Aces on Bridge — Daily Columns

The Aces on Bridge: Monday, December 9th, 2013

The guardian spirit of the place
She seemed, and I some ghost forlorn,
Surprised by the untimely morn
She made with her resplendent face.

Ambrose Bierce

West North
East-West ♠ 7 6 5
 K Q 8 3
 A 9 3
♣ A J 5
West East
♠ A Q 10
 7 5
 Q J 7 6
♣ K 10 6 2
♠ J 9 8 3 2
 4 2
 10 8 2
♣ 9 7 4
♠ K 4
 A J 10 9 6
 K 5 4
♣ Q 8 3
South West North East
1 Dbl. Pass
4 All pass    


In today's deal South plays in four hearts after West has opened one diamond. West's opening lead is the diamond queen. How should you plan the play, seeing just the North and South cards?

One declarer won the diamond lead, drew trump, and exited with king and another diamond, hoping to endplay West. This line would have been successful had diamonds broken 5-2, or had East been unable to beat dummy’s diamond spot. Alas for South, East’s possession of the diamond 10 meant that he could win the trick. He played a spade through and declarer had to go down, eventually losing two spades, a diamond and one club.

Better is to endplay West to give you a trick in the black suits. You cannot avoid a diamond loser, but losing the trick to West is very much in your interest. The way to do that is to duck the first diamond, then win the diamond continuation, draw trump, and take the club finesse.

Next, you cash all your minor-suit winners and exit withthe club ace and another club, knowing that West will win. That player is forced to lead a spade, whereupon all your worries are over, or he has to give you a ruff-sluff. If he does that, you pitch a spade from hand while ruffing in dummy.

Of course, if diamonds break 6-1 and West had the doubleton or singleton club king, you would have to prepare your own excuses — or blame me. My shoulders are broad.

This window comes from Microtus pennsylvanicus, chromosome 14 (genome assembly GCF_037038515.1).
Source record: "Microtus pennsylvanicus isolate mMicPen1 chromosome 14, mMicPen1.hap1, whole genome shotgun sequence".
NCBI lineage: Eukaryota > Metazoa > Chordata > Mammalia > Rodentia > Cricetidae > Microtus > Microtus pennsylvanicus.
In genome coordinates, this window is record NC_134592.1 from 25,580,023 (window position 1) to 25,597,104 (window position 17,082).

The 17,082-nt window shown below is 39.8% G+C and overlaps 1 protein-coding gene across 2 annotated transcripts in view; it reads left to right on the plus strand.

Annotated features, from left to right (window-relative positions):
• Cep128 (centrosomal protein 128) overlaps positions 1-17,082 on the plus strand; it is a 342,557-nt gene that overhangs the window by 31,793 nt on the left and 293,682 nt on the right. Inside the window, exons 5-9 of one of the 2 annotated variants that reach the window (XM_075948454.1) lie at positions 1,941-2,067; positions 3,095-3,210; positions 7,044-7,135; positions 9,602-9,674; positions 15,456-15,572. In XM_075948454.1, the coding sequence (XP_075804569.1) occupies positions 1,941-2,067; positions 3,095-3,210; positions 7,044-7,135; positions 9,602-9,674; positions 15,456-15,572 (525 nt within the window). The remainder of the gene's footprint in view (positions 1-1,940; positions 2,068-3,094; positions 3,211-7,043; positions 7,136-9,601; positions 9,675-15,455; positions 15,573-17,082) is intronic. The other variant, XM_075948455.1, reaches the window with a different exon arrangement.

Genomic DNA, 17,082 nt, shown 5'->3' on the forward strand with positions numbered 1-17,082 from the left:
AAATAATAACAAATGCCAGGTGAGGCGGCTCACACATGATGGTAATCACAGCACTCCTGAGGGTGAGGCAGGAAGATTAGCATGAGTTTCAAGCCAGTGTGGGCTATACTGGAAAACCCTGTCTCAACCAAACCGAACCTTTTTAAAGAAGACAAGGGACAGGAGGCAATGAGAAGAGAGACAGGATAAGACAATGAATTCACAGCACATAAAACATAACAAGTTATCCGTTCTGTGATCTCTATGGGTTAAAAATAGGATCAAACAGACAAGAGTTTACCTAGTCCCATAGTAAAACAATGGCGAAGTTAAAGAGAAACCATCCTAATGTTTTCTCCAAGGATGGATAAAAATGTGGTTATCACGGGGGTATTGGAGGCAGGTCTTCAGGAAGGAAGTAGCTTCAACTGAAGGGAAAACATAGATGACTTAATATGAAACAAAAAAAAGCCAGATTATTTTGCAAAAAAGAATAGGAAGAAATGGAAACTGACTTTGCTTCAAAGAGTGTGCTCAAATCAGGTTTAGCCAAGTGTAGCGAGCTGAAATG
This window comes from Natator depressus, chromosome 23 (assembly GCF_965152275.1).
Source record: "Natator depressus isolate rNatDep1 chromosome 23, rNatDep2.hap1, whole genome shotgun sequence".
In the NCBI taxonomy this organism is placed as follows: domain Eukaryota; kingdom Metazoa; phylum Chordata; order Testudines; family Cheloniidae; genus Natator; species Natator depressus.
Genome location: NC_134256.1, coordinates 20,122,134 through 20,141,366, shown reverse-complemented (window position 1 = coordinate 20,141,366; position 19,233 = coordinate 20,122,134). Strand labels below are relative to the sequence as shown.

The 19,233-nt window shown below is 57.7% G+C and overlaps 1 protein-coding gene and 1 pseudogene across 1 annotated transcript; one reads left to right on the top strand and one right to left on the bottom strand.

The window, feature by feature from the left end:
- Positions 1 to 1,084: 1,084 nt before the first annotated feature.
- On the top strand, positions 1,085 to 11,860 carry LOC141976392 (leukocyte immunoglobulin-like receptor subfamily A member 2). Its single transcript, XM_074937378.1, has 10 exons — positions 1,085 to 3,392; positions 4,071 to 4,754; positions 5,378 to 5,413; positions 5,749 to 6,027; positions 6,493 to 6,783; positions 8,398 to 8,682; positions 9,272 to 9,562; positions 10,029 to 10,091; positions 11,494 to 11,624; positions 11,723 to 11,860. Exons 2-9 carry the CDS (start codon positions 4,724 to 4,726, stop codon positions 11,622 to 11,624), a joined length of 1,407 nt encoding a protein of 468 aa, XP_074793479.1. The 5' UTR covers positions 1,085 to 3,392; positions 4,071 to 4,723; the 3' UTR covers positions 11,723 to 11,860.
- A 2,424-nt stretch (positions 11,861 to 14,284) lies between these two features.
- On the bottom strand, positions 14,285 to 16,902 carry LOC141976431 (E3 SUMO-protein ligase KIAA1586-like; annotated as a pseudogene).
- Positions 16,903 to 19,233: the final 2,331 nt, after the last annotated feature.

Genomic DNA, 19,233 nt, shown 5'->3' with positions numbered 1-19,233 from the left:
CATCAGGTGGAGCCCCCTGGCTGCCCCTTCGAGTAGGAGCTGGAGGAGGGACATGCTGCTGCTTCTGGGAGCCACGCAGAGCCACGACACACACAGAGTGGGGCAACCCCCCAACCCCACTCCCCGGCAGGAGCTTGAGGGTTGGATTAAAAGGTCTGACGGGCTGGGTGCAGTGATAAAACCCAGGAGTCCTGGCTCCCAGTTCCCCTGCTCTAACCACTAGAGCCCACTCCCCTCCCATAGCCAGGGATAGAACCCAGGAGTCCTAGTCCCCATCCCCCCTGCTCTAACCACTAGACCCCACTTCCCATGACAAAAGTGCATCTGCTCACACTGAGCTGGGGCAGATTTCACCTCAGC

Partner's failure to support hearts means he is probably short in the suit. That doesn't in and of itself mean the lead will cost a trick though — and it may be that the trick will come back one way or another. The other choice is to lead a spade — but here the risk of losing a trick with no return is too high. On balance, I will lead a heart. But you could certainly tempt me to lead a club if my holding were J-10.


♠ K 9 3 2
 A 10 7 5 4
 K J
♣ J 6
South West North East
1 Dbl. Pass 1 NT
All pass      

For details of Bobby Wolff’s autobiography, The Lone Wolff, contact If you would like to contact Bobby Wolff, please leave a comment at this blog. Reproduced with permission of United Feature Syndicate, Inc., Copyright 2013. If you are interested in reprinting The Aces on Bridge column, contact


jim2December 23rd, 2013 at 11:36 am

It is probably worth noting that in this hand that “… and take the club finesse” means specifically small to the jack.

That is, if one advanced the queen, West could cover it and later allow East to win the nine (or ten, if East had that card instead) to play a spade through declarer.

bobby wolffDecember 23rd, 2013 at 2:53 pm

Hi Jim2,

Yes, of course, you are correct, and at times (perhaps too many), I give an incomplete description of the play, improperly expecting better execution and therefore more sophisticated understanding by various stages of readers.

Even, at my local club where I play twice a week, there would be some relative regulars who would advance the queen of clubs to their ultimate demise.

Bridge is the one highly competitive sport which is played tournament style, by all classes of players, from beginners and downright novices, to close to the best, all under one roof.

Thanks for reminding me of my responsibility to make clear what needs to be.

Iain ClimieDecember 23rd, 2013 at 3:57 pm

Hi Bobby, Jim2,

I still wince at the memory of one partner with QJxx opposite Axx needing tricks in notrump and leading the queen when the next hand had stiff king. That was in 1976 but clearly some things don’t change.

Scrooge Moment apart, however, can I wish you and all the column’s correspondents a Merry Christmas and a happy & healthy new year.



Iain ClimieDecember 23rd, 2013 at 4:06 pm

PS And readers – my manners are failing again!

bobby wolffDecember 23rd, 2013 at 4:18 pm

Hi Iain,

And the top of the season back at you, with happy & healthy leading the pack.

Say what you wish, but I, for one, rather like your manners and find them invigorating and never boring.